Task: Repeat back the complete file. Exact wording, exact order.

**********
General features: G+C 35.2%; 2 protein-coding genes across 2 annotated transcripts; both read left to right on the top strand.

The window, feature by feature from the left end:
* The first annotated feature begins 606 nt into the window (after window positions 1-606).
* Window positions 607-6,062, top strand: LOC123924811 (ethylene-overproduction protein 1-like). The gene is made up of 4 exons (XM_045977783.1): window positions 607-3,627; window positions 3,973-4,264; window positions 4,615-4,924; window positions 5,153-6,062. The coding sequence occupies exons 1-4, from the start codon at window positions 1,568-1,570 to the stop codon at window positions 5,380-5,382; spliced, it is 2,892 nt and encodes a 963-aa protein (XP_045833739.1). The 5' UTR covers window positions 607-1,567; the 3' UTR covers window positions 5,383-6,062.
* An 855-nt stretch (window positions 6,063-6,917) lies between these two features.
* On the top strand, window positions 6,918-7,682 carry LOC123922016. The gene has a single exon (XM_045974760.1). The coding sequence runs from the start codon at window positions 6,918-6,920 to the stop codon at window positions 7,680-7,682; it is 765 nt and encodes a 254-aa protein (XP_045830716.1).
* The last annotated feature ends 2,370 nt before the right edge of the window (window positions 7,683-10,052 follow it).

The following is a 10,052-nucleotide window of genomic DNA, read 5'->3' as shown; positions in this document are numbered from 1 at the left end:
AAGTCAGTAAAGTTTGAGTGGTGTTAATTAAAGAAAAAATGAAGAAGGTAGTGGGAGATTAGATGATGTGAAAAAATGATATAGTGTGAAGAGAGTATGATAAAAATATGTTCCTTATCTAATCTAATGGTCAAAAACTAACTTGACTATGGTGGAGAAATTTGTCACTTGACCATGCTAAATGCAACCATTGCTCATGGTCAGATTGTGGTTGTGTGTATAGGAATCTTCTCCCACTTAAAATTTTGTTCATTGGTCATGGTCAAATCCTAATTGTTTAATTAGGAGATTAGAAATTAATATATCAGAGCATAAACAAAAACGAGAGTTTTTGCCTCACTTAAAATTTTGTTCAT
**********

General features: G+C 35.2%; 2 protein-coding genes across 2 annotated transcripts; both read left to right on the top strand.

The window, feature by feature from the left end:
* The first annotated feature begins 606 nt into the window (after window positions 1-606).
* Window positions 607-6,062, top strand: LOC123924811 (ethylene-overproduction protein 1-like). The gene is made up of 4 exons (XM_045977783.1): window positions 607-3,627; window positions 3,973-4,264; window positions 4,615-4,924; window positions 5,153-6,062. The coding sequence occupies exons 1-4, from the start codon at window positions 1,568-1,570 to the stop codon at window positions 5,380-5,382; spliced, it is 2,892 nt and encodes a 963-aa protein (XP_045833739.1). The 5' UTR covers window positions 607-1,567; the 3' UTR covers window positions 5,383-6,062.
* An 855-nt stretch (window positions 6,063-6,917) lies between these two features.
* On the top strand, window positions 6,918-7,682 carry LOC123922016. The gene has a single exon (XM_045974760.1). The coding sequence runs from the start codon at window positions 6,918-6,920 to the stop codon at window positions 7,680-7,682; it is 765 nt and encodes a 254-aa protein (XP_045830716.1).
* The last annotated feature ends 2,370 nt before the right edge of the window (window positions 7,683-10,052 follow it).

The following is a 10,052-nucleotide window of genomic DNA, read 5'->3' as shown; positions in this document are numbered from 1 at the left end:
AAGTCAGTAAAGTTTGAGTGGTGTTAATTAAAGAAAAAATGAAGAAGGTAGTGGGAGATTAGATGATGTGAAAAAATGATATAGTGTGAAGAGAGTATGATAAAAATATGTTCCTTATCTAATCTAATGGTCAAAAACTAACTTGACTATGGTGGAGAAATTTGTCACTTGACCATGCTAAATGCAACCATTGCTCATGGTCAGATTGTGGTTGTGTGTATAGGAATCTTCTCCCACTTAAAATTTTGTTCATTGGTCATGGTCAAATCCTAATTGTTTAATTAGGAGATTAGAAATTAATATATCAGAGCATAAACAAAAACGAGAGTTTTTGCCTCACTTAAAATTTTGTTCAT